At the first 2014 meeting of Haywards Heath Ceramics Group seven members took the floor to talk about their ceramics interests.
First up was Mr Mike Turner who told us of his passion for British ceramic mugs, specifically collecting one from each pottery over the past 40 years. His first example was a 1795 mug from the Turner Potteries at Longton.
Then a mug made by Philip Christian in Liverpool, 1765-6, using soap rock clay from Cornwall. This was the period when British potters were attempting to copy china from the Dresden potteries.
Next a bone china mug made by Hildich in 1822-30 with very coarse naive decoration. He told us this was very often done by young children employed in the potteries.
This was followed by a beautifully decorated mug made of a much finer paste at Derby in 1765-70.
Another mug made by William Reid, 1770, in Liverpool had a very noticeable grey tone due to a blue underglaze. In 1800-1805 Turner was making mugs with his “patent” porcelain mixture which unfortunately proved to be very easy to break in the kiln. The example he showed us was beautifully decorated and gilded.
Finally we were shown an example from the excellent Swansea pottery – a very fine and beautifully hand painted mug.
Mrs Pauline Hunt showed us her superb Iznik tile. Painted with one of Allah’s ninety-nine names, it has been dated as from the 19th century and has a very rough back – an indication it had been prised from a mosque wall.
Mr Donald Church and Mr Michael Godfery showed us a beautiful pale green and flowered part tea set purchased in the Portobello market many years ago for £25. Now known to date from the early 19th century the maker was unknown. It has since been identified as Daniel Porcelain and decorated by Pollard who trained at Swansea Potteries. This richly decorated china in the Rococo style is now highly collectable and there is a Daniel Ceramics Circle.
Mrs Vivienne Jones told us she bought her Goss collection many years ago “when shopping with two small children, because it was cheap and could be slipped inside her handbag!”
After the Industrial Revolution people had the time and money to go on holidays. The potter, Goss, realised this and in the 1880s produced his first seaside souvenirs; small china ornaments made cheaply and decorated with scenes from the towns in which they were sold. The pottery was sold in 1929 but revived after the second World War. At one time they were producing 2,500 different models with a choice of 10,000 decorations. There is a Goss Museum in Horndean, Hampshire.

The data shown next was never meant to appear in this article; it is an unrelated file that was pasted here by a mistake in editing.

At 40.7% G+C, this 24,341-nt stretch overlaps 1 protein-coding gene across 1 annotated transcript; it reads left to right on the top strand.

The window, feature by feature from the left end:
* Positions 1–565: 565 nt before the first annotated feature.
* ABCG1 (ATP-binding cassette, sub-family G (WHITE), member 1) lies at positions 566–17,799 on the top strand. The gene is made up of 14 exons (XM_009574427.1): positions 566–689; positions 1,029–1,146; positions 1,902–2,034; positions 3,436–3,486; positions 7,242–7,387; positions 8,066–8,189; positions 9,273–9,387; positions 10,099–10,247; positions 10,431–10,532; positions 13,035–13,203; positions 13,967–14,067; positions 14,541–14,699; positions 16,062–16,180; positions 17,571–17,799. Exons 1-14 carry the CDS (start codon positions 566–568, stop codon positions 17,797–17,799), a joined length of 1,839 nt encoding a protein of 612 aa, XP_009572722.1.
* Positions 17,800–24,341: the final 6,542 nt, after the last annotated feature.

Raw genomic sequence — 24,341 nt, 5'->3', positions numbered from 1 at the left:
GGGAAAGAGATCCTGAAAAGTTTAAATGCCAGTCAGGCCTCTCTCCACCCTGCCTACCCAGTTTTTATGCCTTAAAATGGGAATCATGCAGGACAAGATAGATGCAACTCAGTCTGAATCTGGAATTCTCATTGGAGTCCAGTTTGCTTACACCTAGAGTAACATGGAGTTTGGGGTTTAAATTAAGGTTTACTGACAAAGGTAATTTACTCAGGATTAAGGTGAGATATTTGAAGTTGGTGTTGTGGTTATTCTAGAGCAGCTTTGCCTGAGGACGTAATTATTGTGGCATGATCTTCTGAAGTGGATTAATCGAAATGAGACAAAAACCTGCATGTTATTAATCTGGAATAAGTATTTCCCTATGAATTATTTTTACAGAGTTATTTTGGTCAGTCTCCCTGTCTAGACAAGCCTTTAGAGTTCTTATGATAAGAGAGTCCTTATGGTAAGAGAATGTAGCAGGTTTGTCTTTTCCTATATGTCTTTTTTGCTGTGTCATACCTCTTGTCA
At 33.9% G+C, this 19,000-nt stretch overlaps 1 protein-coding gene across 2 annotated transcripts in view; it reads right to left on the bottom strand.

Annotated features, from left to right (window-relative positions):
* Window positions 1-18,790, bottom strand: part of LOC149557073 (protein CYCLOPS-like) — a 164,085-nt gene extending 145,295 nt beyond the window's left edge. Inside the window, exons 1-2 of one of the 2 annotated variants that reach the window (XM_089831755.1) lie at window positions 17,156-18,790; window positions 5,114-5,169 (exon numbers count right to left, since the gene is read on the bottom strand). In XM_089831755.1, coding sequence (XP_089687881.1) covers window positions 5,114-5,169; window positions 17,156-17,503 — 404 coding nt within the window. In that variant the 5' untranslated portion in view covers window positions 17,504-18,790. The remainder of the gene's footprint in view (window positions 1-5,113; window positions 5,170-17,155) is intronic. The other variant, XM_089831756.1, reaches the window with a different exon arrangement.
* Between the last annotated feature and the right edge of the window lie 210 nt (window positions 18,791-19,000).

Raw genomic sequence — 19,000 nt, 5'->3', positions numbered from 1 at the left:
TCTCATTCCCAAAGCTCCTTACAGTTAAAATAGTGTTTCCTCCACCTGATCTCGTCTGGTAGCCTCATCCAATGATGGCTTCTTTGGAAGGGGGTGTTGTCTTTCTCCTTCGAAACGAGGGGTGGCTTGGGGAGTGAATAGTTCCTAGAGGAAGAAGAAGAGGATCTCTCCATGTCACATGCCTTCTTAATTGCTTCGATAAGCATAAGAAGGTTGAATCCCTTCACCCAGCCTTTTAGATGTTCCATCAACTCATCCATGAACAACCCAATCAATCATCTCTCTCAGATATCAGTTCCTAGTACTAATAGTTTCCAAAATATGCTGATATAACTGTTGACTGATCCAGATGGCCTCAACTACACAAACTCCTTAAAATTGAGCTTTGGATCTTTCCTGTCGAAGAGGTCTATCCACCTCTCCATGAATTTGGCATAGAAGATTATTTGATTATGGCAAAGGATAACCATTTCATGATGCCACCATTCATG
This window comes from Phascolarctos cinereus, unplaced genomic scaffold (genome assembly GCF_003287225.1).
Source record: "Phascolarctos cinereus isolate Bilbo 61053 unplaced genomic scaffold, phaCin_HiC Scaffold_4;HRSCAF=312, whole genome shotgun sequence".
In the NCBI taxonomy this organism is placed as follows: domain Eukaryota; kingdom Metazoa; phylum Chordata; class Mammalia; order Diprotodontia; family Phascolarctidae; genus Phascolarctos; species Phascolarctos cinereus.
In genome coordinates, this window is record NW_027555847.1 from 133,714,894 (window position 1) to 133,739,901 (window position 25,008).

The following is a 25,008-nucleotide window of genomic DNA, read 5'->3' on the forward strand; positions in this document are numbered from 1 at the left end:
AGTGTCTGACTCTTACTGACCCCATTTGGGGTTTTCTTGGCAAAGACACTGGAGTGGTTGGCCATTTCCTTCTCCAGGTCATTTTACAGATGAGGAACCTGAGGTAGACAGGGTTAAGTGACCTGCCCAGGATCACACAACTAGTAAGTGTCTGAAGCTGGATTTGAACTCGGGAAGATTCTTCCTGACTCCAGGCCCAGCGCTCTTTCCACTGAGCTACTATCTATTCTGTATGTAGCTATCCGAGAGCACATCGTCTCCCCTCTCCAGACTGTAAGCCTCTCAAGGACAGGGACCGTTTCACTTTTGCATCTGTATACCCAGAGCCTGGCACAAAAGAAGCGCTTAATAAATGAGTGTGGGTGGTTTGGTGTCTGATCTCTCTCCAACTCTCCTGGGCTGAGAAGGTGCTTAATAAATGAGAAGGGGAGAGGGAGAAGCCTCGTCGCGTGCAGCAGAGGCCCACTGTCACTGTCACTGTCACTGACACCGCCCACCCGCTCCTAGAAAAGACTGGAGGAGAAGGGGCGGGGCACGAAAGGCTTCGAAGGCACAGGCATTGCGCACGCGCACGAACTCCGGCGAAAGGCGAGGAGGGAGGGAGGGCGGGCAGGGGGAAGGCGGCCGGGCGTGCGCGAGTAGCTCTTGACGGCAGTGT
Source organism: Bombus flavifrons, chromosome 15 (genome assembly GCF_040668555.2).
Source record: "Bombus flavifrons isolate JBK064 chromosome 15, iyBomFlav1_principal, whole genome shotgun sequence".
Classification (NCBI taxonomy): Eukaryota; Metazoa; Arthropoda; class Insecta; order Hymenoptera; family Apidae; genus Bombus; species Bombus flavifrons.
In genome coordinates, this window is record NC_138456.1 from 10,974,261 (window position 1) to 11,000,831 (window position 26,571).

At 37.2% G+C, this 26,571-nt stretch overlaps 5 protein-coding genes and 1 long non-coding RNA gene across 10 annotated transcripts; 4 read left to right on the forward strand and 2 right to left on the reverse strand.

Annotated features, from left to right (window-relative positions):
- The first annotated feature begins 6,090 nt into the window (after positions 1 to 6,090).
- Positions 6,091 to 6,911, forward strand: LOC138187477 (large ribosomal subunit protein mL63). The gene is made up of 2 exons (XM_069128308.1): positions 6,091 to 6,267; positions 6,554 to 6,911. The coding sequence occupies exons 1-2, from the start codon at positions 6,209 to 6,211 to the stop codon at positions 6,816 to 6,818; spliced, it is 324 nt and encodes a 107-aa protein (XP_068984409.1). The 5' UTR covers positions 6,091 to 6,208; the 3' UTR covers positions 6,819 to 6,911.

Mr Robin Wilson is Chairman of the Potteries of Rye Society. Originating as brickworks, after several centuries of production using local clay. Only one pottery now survives. In 1840 William Mitchell owned the potteries. In 1869, with the advent of cheap rail travel encouraging tourists, his son Fred began making souvenirs for the trippers. Originally these wares were very simple shapes, but in time his wife, Caroline, developed the ranges. Around the end of the 19th century the decoration became more precise, with the Hop Ware design and the iconic Sussex Pig being famous.
The pottery was sold to Mrs Ella Mills in the 1930s the style changed, but the business closed in the 1940s. After the Second World War the Rye Pottery was purchased by the brothers Wally and Jack Cole.
The Rye pottery is thriving and you can find more information by clicking here.
Mrs Therese Wilson is Head of Retail for St. Peter & St. James Hospice which has 8 shops in Mid & East Sussex and operates a central sorting and distribution centre at the Hospice. Any items of value are researched and priced accordingly before being sent to their charity shops. She showed us a wide variety of interesting donated items and explained that in order to maximise profits for the Hospice very high value items are often sold at auction.
Finally Mrs Mary Manning talked about her passion for The Rainbow Pottery Lindfield. She told us it is very difficult to trace the history of this china but it was known to be sold from a shop in the High Street (behind Abbotts the Chemist) run by Mr J M Carter and two girls who cycled from Haywards Heath each day. Mrs Manning explained that at the moment she does not think that pottery was made in Lindfield, but she knows that some of the pottery was made at the Potteries.
The Pottery is documented as having been exhibited at the Wembley Empire Exhibition 1924/25 amongst the major china manufacturers. Mrs Manning wonders how they managed to get a stand there as they were surrounded by major ceramics and glass manufacturers. If you have any information, please let us know.
Designs range from simple floral patterns to beautifully lustre glazed items.
This was a very varied and interesting morning.